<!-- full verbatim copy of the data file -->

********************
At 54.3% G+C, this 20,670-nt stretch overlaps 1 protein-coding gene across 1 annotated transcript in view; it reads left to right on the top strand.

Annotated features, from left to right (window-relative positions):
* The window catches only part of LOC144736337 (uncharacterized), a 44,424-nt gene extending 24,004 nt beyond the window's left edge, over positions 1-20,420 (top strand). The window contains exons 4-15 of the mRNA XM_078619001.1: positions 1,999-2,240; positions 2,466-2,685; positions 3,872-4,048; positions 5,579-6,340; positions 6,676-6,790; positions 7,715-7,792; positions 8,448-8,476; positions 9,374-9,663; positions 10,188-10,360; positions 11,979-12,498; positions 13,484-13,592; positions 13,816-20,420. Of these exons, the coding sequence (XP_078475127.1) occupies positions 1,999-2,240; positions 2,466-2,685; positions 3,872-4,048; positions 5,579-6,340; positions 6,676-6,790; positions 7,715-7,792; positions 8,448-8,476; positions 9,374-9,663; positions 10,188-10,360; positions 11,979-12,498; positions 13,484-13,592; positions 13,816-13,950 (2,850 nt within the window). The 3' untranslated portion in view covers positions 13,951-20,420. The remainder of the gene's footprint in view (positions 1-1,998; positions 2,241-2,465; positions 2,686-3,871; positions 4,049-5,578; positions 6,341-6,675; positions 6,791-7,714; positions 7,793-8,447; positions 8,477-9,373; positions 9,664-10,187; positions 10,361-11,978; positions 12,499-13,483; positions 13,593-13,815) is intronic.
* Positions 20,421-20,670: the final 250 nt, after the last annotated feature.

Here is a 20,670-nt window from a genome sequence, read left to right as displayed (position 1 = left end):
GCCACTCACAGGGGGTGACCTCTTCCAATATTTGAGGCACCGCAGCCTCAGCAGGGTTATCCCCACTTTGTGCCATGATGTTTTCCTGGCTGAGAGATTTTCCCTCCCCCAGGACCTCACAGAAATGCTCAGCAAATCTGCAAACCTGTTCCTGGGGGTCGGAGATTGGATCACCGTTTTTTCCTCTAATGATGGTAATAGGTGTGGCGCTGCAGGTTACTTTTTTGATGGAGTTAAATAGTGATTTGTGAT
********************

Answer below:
At 54.3% G+C, this 20,670-nt stretch overlaps 1 protein-coding gene across 1 annotated transcript in view; it reads left to right on the top strand.

Annotated features, from left to right (window-relative positions):
* The window catches only part of LOC144736337 (uncharacterized), a 44,424-nt gene extending 24,004 nt beyond the window's left edge, over positions 1-20,420 (top strand). The window contains exons 4-15 of the mRNA XM_078619001.1: positions 1,999-2,240; positions 2,466-2,685; positions 3,872-4,048; positions 5,579-6,340; positions 6,676-6,790; positions 7,715-7,792; positions 8,448-8,476; positions 9,374-9,663; positions 10,188-10,360; positions 11,979-12,498; positions 13,484-13,592; positions 13,816-20,420. Of these exons, the coding sequence (XP_078475127.1) occupies positions 1,999-2,240; positions 2,466-2,685; positions 3,872-4,048; positions 5,579-6,340; positions 6,676-6,790; positions 7,715-7,792; positions 8,448-8,476; positions 9,374-9,663; positions 10,188-10,360; positions 11,979-12,498; positions 13,484-13,592; positions 13,816-13,950 (2,850 nt within the window). The 3' untranslated portion in view covers positions 13,951-20,420. The remainder of the gene's footprint in view (positions 1-1,998; positions 2,241-2,465; positions 2,686-3,871; positions 4,049-5,578; positions 6,341-6,675; positions 6,791-7,714; positions 7,793-8,447; positions 8,477-9,373; positions 9,664-10,187; positions 10,361-11,978; positions 12,499-13,483; positions 13,593-13,815) is intronic.
* Positions 20,421-20,670: the final 250 nt, after the last annotated feature.

Here is a 20,670-nt window from a genome sequence, read left to right as displayed (position 1 = left end):
GCCACTCACAGGGGGTGACCTCTTCCAATATTTGAGGCACCGCAGCCTCAGCAGGGTTATCCCCACTTTGTGCCATGATGTTTTCCTGGCTGAGAGATTTTCCCTCCCCCAGGACCTCACAGAAATGCTCAGCAAATCTGCAAACCTGTTCCTGGGGGTCGGAGATTGGATCACCGTTTTTTCCTCTAATGATGGTAATAGGTGTGGCGCTGCAGGTTACTTTTTTGATGGAGTTAAATAGTGATTTGTGAT